Buerger’s Disease is a sort of auto-immune disease or inflammation of the blood vessels – think of it as a painful, alergic blistering around the smallest arteries and veins. It doesn’t cause “hardening of the arteries” (with calcium in the walls) but can cause them to become clogged.
There has never been another treatment before, other than trying to get ahead of the pain at each site.
Buerger’s disease is not like leukemia or many of the other diseases we’ve treated with umbilical cord stem cell transplants: it is not a disease of the blood or bone marrow.
After treatment with umbilical cord stem cells, this report notes that the men treated “suddenly” became pain-free and, over time, the ulcers on their skin healed. The blood vessels were found to be more open. It appears that the stem cells repaired the blood vessel walls, allowing circulation to the skin.
Just imagine if this would work for diabetic blood vessel disease!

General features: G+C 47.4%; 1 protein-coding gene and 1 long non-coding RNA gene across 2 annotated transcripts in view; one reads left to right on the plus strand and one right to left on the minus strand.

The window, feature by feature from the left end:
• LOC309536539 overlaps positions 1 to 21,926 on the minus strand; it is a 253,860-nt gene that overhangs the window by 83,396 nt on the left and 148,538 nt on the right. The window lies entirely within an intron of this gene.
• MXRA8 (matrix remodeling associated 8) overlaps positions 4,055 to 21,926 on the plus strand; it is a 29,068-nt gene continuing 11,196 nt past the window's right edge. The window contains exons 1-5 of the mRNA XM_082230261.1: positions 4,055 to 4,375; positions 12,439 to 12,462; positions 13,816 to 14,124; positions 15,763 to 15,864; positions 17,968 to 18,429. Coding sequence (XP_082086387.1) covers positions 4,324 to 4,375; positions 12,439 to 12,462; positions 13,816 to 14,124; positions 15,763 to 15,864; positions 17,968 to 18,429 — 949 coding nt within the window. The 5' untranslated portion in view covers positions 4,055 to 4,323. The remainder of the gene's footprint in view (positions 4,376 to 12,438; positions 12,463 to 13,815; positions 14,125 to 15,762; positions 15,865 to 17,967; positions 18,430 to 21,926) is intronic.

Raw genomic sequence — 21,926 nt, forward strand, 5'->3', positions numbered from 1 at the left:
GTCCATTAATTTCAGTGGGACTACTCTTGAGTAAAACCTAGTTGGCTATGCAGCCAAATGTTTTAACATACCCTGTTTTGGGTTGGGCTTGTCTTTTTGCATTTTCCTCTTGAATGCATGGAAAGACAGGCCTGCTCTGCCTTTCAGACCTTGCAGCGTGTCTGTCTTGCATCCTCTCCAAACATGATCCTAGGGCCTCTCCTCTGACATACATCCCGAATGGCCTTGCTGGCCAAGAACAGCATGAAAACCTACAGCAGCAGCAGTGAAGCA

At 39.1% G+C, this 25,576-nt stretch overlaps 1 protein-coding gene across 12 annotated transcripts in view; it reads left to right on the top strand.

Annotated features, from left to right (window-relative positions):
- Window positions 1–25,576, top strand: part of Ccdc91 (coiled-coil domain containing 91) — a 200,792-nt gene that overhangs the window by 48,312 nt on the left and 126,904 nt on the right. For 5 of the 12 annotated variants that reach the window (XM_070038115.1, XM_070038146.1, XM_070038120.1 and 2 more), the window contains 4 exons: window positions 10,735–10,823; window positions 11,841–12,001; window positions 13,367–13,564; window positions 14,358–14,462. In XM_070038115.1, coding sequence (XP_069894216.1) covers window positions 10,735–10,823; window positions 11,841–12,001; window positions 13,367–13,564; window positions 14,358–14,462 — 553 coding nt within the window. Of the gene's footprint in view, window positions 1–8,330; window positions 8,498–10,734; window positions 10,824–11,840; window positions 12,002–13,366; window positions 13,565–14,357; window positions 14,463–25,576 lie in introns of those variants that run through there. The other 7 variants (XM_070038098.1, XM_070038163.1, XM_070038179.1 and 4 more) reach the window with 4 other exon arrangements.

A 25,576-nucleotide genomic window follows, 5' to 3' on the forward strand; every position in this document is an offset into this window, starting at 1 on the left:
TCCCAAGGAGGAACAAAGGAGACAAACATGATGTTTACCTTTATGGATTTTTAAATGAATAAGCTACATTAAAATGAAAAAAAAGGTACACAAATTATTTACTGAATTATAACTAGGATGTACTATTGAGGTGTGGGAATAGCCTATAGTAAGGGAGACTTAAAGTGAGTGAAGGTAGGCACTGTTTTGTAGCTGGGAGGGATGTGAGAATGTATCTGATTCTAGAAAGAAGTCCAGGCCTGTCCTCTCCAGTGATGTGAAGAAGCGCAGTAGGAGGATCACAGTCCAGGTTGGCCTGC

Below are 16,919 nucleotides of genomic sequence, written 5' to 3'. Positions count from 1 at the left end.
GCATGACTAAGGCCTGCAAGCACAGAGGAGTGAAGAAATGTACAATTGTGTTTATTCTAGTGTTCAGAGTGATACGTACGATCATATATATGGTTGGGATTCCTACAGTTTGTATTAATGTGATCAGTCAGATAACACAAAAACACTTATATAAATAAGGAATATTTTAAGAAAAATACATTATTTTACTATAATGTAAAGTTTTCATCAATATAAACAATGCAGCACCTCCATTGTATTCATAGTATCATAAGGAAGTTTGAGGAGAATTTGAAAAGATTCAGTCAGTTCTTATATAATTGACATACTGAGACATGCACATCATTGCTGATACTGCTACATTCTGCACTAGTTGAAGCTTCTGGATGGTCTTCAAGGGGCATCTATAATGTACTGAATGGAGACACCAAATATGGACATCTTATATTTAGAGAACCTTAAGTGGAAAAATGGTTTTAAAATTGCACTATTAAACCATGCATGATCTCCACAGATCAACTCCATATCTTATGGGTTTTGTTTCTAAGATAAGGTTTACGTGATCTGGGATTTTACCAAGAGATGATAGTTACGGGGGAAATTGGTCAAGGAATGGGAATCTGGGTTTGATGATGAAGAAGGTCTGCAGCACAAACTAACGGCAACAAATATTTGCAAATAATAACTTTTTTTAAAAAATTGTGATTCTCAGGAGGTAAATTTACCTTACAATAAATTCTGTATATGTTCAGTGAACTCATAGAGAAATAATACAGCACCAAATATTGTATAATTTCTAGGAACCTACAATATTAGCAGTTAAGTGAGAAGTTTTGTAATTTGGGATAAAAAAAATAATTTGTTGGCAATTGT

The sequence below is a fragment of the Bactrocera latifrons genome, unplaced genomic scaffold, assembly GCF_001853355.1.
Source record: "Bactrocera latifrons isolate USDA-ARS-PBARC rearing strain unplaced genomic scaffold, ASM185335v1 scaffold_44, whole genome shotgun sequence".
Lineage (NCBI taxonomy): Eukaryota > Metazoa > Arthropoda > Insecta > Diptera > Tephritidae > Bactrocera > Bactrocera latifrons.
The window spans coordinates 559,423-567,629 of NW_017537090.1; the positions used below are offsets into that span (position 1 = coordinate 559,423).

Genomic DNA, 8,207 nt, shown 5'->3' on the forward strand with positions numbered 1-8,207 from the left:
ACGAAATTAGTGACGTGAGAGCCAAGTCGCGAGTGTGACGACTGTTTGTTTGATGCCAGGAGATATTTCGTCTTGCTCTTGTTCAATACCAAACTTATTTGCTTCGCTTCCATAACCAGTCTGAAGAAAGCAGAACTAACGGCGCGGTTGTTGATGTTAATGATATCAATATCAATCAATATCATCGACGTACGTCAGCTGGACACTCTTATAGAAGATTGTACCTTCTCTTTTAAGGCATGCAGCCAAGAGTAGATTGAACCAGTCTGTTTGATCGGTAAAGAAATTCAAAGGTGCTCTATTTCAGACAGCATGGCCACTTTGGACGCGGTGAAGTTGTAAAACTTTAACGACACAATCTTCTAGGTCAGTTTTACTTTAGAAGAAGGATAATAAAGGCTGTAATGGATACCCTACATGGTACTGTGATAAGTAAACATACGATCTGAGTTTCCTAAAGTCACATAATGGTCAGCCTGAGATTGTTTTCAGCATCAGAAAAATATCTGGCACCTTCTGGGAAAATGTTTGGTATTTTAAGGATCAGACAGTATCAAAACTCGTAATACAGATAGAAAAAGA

ABSTRACT: Buerger’s disease, also known as thromboangiitis obliterans, is a nonatherosclerotic, inflammatory, vasoocclusive disease. It is characterized pathologically as a panangiitis of medium and small blood vessels including both arteries and adjacent veins, especially the distal extremities, the feet and the hands. There is no curative medication or surgery for this disease. In the present studies, we transplanted human leukocyte antigen (HLA)-matched human umbilical cord blood (UCB)-derived mesenchymal stem cells (MSCs) into 4 men with Buerger’s disease who had already received medical treatment and surgical therapies. After the stem cell transplantation, ischemic rest pain suddenly disappeared from their affected extremities. The necrotic skin lesions were healed within 4 weeks. In the follow-up angiography, digital capillaries were increased in number and size. In addition, vascular resistance in the affected extremities, compared with the preoperative examination, was markedly decreased due to improvement of the peripheral circulation. Because an animal model of Buerger’s disease is absent and also in order to understand human results, we transplanted human UCB-derived MSCs to athymic nude mice with hindlimb ischemia by femoral artery ligation. Up to 60% of the hindlimbs were salvaged in the femoral artery ligated animals. By situ hybridization, the human UCB-derived MSC was detected in the arterial walls of the ischemic hindlimb in the treated group. Therefore, it is suggested that human UCB-derived MSCs transplantation may be a new and useful therapeutic armament for Buerger’s disease and other similar ischemic diseases.